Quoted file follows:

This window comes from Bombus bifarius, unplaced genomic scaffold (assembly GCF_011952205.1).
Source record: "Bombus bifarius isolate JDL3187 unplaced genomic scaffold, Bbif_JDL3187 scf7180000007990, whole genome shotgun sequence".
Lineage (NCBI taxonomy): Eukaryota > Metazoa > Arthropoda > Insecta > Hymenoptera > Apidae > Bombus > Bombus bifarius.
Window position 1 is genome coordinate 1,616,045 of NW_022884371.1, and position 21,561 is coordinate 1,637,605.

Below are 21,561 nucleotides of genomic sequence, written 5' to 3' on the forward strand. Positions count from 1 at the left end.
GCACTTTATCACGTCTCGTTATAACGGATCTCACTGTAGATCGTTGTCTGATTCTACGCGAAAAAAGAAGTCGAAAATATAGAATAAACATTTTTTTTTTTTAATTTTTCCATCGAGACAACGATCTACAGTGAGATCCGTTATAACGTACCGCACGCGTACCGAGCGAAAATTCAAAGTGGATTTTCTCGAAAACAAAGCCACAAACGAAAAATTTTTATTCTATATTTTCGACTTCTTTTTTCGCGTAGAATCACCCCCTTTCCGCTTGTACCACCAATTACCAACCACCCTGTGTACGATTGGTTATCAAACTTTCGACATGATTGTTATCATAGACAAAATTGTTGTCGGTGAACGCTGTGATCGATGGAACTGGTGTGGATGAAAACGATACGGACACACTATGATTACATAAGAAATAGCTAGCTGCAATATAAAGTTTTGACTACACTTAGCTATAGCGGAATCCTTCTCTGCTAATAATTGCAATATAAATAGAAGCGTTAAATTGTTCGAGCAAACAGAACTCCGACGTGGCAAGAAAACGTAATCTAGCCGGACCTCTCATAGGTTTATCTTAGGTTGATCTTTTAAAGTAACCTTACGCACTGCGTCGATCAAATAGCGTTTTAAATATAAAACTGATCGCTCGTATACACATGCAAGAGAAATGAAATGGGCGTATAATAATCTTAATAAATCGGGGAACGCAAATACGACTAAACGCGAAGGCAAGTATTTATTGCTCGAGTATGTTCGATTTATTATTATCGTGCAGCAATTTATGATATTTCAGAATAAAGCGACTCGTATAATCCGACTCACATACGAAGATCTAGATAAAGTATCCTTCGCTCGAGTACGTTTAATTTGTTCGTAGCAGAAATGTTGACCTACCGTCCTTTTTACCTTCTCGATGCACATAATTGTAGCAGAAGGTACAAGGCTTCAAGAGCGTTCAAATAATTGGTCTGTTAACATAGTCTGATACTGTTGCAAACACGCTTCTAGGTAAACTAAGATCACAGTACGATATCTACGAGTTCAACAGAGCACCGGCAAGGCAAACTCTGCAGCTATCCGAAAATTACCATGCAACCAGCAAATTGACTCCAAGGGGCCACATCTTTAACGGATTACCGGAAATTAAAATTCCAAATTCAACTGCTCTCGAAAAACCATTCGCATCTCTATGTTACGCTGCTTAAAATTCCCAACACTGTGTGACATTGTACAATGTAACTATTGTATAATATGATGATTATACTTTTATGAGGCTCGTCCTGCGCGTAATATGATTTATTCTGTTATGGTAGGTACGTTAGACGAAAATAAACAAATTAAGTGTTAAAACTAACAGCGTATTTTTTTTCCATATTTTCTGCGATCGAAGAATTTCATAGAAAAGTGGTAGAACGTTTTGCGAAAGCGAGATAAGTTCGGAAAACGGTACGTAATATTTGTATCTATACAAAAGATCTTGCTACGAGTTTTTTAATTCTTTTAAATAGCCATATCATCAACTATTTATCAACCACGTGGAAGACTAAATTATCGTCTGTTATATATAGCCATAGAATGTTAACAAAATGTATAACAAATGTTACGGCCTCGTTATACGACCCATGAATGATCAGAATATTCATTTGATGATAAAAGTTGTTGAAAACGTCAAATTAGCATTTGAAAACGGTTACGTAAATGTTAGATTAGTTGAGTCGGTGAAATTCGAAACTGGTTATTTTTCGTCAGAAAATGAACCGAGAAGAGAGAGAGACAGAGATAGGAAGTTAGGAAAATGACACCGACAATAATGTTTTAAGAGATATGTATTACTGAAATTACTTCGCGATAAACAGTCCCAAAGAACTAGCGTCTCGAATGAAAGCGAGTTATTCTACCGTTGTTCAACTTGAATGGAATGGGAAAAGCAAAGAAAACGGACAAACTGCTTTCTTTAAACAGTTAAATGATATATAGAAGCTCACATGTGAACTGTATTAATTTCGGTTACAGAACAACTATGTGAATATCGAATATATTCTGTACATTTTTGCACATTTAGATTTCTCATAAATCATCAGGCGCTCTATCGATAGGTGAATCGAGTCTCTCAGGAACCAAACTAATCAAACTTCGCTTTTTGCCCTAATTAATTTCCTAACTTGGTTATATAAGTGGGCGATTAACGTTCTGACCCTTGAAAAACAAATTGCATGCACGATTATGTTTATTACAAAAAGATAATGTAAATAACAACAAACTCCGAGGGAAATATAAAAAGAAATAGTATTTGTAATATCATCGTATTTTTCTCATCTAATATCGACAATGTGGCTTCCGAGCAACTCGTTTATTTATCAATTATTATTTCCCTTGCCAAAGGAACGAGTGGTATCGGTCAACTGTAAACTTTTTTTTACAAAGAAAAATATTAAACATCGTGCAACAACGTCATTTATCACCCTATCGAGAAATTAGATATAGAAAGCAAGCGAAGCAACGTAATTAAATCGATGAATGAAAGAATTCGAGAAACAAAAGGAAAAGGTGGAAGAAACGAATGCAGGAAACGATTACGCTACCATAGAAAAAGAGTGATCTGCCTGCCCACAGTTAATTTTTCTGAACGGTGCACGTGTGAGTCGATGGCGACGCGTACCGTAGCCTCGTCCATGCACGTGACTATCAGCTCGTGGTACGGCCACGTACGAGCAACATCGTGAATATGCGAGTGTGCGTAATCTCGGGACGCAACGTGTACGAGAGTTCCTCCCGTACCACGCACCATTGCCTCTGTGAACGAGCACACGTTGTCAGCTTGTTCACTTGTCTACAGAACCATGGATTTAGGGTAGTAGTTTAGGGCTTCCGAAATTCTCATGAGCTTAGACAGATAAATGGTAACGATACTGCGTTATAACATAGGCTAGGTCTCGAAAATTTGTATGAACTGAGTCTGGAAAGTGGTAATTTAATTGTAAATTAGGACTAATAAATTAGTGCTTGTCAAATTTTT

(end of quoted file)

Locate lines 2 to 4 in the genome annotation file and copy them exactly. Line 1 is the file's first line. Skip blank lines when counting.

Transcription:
Source record: "Bombus bifarius isolate JDL3187 unplaced genomic scaffold, Bbif_JDL3187 scf7180000007990, whole genome shotgun sequence".
Lineage (NCBI taxonomy): Eukaryota > Metazoa > Arthropoda > Insecta > Hymenoptera > Apidae > Bombus > Bombus bifarius.
Window position 1 is genome coordinate 1,616,045 of NW_022884371.1, and position 21,561 is coordinate 1,637,605.